Winston was sexually abused as a student at a Catholic high school in the early 1970s. As an adult he belonged to an order of Catholic Brothers. He later worked in the Catholic education system, at a remote Aboriginal community in Western Australia.
His experiences meant he had multiple perspectives on the issue of institutional responses to child sex abuse, and a range of recommendations to bring to the Royal Commission.
Winston’s account began with the abuse he suffered from Brother Inkerton, one of his teachers at high school. It started in Winston’s first year and took place in the classroom twice a week or so, and regularly but less often over the next two years as well. Inkerton would slip his hand down Winston’s pants and fondle him. It was common to see him doing the same to other boys.
‘At the ripe old age of 55, this is the first time I have ever disclosed the abuse that occurred to me, apart from telling my partner … I have never really discovered the best time to divulge these difficult experiences’, Winston said, reading from a statement he brought with him.
None of the boys at school talked about what Brother Inkerton did, and Winston couldn’t speak to his parents. They were strict Catholics, and he feared being abandoned by them. He felt guilty, confused and afraid that if discovered, people would think he had participated in or encouraged the abuse. His school marks plummeted, as did his confidence and self-esteem.
‘My young life became very complex and I felt extremely isolated as those around me knew nothing of the suffering within, nor was there anywhere to go for assistance.’
At the same time, Winston was trying to come to terms with his emerging homosexuality, in a ‘hostile and unforgiving environment’. Eventually, he accepted it. ‘I don’t know why, but I did. I just thought, “Okay, I’m gay and that’s it. I need to deal with it”.’
He decided on a life of celibacy, virtue, and contributing to the world. ‘I decided I would become a saint’, he told the Commissioner.
However, in his late 20s, a traumatic mental breakdown brought to an end the career he’d established working for national and international aid organisations. Recovery took some years. Believing still that his homosexuality meant he could never have a partner, he decided to join a religious order. As he saw it, this was an opportunity to be part of a ‘like-minded and just-seeking movement’, focussed on ‘being hospitable to the most vulnerable of people in our society and around the world’.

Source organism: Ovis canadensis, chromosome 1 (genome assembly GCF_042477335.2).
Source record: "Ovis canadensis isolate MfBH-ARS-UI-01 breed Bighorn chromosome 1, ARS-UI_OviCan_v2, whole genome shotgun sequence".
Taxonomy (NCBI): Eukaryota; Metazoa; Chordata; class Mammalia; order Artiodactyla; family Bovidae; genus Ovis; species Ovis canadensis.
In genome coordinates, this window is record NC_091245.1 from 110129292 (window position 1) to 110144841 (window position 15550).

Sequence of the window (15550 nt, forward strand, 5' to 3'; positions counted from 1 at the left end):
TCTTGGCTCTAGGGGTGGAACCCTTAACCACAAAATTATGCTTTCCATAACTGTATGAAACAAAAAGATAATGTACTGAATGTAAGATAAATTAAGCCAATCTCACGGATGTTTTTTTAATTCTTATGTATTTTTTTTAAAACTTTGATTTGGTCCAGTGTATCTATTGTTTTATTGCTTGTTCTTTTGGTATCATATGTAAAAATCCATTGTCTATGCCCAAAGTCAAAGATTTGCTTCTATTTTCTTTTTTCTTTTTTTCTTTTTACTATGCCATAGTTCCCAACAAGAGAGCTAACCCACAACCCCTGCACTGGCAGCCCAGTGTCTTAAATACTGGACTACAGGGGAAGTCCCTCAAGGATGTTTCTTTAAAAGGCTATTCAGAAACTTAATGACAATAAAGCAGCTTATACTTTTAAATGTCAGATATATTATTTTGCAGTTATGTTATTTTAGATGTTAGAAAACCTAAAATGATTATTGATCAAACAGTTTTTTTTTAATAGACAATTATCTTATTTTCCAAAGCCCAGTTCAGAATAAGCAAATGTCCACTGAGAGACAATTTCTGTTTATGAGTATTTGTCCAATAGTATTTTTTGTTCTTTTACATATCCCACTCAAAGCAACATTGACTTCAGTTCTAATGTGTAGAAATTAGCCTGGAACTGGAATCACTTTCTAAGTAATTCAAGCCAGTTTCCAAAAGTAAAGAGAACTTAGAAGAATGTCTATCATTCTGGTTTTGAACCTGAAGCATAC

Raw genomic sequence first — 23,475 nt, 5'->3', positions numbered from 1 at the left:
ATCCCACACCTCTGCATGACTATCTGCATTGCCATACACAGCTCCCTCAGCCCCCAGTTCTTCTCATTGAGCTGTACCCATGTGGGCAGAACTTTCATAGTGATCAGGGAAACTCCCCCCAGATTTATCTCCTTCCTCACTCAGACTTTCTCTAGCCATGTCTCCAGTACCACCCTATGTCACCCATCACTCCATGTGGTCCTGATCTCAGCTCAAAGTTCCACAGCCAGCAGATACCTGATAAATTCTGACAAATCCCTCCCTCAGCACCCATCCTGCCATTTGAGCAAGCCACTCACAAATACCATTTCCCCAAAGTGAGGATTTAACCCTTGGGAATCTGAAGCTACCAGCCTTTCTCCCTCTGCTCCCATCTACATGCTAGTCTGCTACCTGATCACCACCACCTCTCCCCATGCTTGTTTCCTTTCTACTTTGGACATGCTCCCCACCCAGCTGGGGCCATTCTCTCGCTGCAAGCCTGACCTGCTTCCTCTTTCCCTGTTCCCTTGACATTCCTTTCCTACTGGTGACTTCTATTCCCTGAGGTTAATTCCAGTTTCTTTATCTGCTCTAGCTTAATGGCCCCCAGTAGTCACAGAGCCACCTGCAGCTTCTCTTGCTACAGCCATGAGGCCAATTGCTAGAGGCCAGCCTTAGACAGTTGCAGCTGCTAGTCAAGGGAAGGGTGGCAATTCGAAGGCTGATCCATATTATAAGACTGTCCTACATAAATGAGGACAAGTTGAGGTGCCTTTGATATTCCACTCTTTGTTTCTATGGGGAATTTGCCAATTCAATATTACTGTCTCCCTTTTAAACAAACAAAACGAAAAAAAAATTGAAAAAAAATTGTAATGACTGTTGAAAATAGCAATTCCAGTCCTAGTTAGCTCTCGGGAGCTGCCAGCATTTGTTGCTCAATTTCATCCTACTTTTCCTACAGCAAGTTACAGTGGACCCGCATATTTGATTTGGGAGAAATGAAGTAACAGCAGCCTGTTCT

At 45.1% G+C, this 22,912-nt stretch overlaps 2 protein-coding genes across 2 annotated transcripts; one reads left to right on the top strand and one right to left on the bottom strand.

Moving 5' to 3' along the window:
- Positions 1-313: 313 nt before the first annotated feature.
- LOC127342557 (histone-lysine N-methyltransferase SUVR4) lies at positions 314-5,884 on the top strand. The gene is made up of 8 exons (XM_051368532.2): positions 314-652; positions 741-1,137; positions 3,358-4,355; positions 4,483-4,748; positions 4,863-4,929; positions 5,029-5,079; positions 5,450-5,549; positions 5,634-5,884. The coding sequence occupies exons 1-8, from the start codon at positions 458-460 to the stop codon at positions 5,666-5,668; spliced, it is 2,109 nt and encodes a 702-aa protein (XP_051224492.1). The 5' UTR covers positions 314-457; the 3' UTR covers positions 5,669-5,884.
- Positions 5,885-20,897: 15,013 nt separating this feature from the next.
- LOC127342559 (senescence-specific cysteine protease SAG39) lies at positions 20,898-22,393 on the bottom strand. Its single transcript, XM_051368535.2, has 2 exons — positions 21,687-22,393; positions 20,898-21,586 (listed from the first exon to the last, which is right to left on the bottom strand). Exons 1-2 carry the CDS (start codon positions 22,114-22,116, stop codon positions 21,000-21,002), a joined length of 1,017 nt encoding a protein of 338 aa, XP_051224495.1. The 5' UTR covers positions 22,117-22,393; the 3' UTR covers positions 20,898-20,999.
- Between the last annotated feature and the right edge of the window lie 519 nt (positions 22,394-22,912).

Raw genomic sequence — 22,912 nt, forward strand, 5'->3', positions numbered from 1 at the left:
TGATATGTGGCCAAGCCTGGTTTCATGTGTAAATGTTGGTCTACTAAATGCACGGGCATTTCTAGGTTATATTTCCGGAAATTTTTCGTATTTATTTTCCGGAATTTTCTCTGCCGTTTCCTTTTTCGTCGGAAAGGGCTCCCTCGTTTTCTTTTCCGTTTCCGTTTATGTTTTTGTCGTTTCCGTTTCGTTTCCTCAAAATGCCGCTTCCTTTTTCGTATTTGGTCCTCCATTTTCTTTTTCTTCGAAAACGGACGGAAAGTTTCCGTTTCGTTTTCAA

It also made it easier to be gay.
‘[It] became a release to the constant stresses of hiding my sexuality and becoming a respected member of the community, so it gave me some sort of identity … I didn’t have to defend the reasons why I wasn’t married or didn’t have children or whatever.’
As one of the Brothers, Winston met honourable people doing honourable work, he said. But he also met perversion, depravity and people with secrets to hide, sheltered within a corrupt system of authority, wealth and power. ‘It was the perfect environment for dysfunctional behaviour to flourish’, he said.
Winston shared many examples of the issues he encountered in the order: substance abuse, pornography, bullying, widespread child sex abuse and other sexual activity. He got a ‘thorough education’ about the places men go for gay sex, he said – ‘Not something that you’d expect, joining a religious order’. There were denials and cover-ups. When Winston tried to raise his concerns, he’d be moved on to another community.
‘The majority, the hierarchy, the ones who were in power and control … the world was their oyster and they could do what they liked, including abusing children’, he said.
Disillusioned, he felt he couldn’t take final vows. After seven years, he left the order. But his desire to make a positive contribution to society remained and led him eventually to another role with the Catholic Church, this time managing an education and training program for Aboriginal youth in a Western Australian community. Winston was by now with his partner, who worked alongside him in the program. Both were greatly disturbed by some of the inappropriate behaviours they saw at the local Catholic school. In the absence of child-protection polices and proper supervision, young students were at risk of sexual abuse by staff.
Winston raised his concerns with the school principal and on up the hierarchy to the Catholic Education Office. Nothing was done. Winston and his partner felt they had no choice but to resign.
‘I don’t know to this day if anything has happened there’, Winston told the Commissioner. ‘But it was – I mean, I had a great sense; I lived this bloody sexual assault stuff, it kept haunting me everywhere I went … I know my sexual abuse was regarded as not as brutal as something like sodomy and rape and all that sort of stuff – but the effect that touching had on me was so profound that I would be buggered if any other kid is going to suffer it.’
Winston’s recommendations to the Commission addressed compensation, funding for counselling and legal costs, and the release of information. He wanted to see improved psychological assessment and training of Church personnel and improved policies on working with children and young people. He proposed various penalties for the Church and other institutions which fail to meet their responsibilities and obligations to children, and the development of programs to help the survivors of child sex abuse, and to ensure offenders don’t re-offend.
Last of all, he suggested an ongoing education campaign that highlighted the ‘scourge and shamefulness of child sexual abuse in Australian society’, and encouraged the proper treatment of children – that they be ‘nurtured, cared for and celebrated as a force for goodness in Australian community life’.